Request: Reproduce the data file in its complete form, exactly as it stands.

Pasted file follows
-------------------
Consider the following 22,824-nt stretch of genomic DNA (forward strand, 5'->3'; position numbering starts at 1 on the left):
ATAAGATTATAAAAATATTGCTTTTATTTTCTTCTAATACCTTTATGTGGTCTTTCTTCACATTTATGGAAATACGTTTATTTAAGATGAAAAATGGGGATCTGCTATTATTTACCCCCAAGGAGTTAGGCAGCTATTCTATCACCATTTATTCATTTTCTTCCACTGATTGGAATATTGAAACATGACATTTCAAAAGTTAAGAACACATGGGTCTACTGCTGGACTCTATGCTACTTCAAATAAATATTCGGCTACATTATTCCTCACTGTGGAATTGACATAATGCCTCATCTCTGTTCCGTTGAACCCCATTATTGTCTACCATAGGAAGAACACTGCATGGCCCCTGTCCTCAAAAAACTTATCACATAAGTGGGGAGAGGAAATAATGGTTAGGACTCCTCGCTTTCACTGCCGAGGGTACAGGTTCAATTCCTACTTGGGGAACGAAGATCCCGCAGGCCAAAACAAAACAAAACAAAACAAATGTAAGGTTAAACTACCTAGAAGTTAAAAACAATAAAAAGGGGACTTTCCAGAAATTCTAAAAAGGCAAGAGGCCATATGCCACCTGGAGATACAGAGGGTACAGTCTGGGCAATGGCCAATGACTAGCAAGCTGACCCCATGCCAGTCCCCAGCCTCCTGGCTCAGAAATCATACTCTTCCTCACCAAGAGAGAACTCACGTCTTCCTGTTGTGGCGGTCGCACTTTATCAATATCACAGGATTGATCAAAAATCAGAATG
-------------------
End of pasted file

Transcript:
Consider the following 22,824-nt stretch of genomic DNA (forward strand, 5'->3'; position numbering starts at 1 on the left):
ATAAGATTATAAAAATATTGCTTTTATTTTCTTCTAATACCTTTATGTGGTCTTTCTTCACATTTATGGAAATACGTTTATTTAAGATGAAAAATGGGGATCTGCTATTATTTACCCCCAAGGAGTTAGGCAGCTATTCTATCACCATTTATTCATTTTCTTCCACTGATTGGAATATTGAAACATGACATTTCAAAAGTTAAGAACACATGGGTCTACTGCTGGACTCTATGCTACTTCAAATAAATATTCGGCTACATTATTCCTCACTGTGGAATTGACATAATGCCTCATCTCTGTTCCGTTGAACCCCATTATTGTCTACCATAGGAAGAACACTGCATGGCCCCTGTCCTCAAAAAACTTATCACATAAGTGGGGAGAGGAAATAATGGTTAGGACTCCTCGCTTTCACTGCCGAGGGTACAGGTTCAATTCCTACTTGGGGAACGAAGATCCCGCAGGCCAAAACAAAACAAAACAAAACAAATGTAAGGTTAAACTACCTAGAAGTTAAAAACAATAAAAAGGGGACTTTCCAGAAATTCTAAAAAGGCAAGAGGCCATATGCCACCTGGAGATACAGAGGGTACAGTCTGGGCAATGGCCAATGACTAGCAAGCTGACCCCATGCCAGTCCCCAGCCTCCTGGCTCAGAAATCATACTCTTCCTCACCAAGAGAGAACTCACGTCTTCCTGTTGTGGCGGTCGCACTTTATCAATATCACAGGATTGATCAAAAATCAGAATG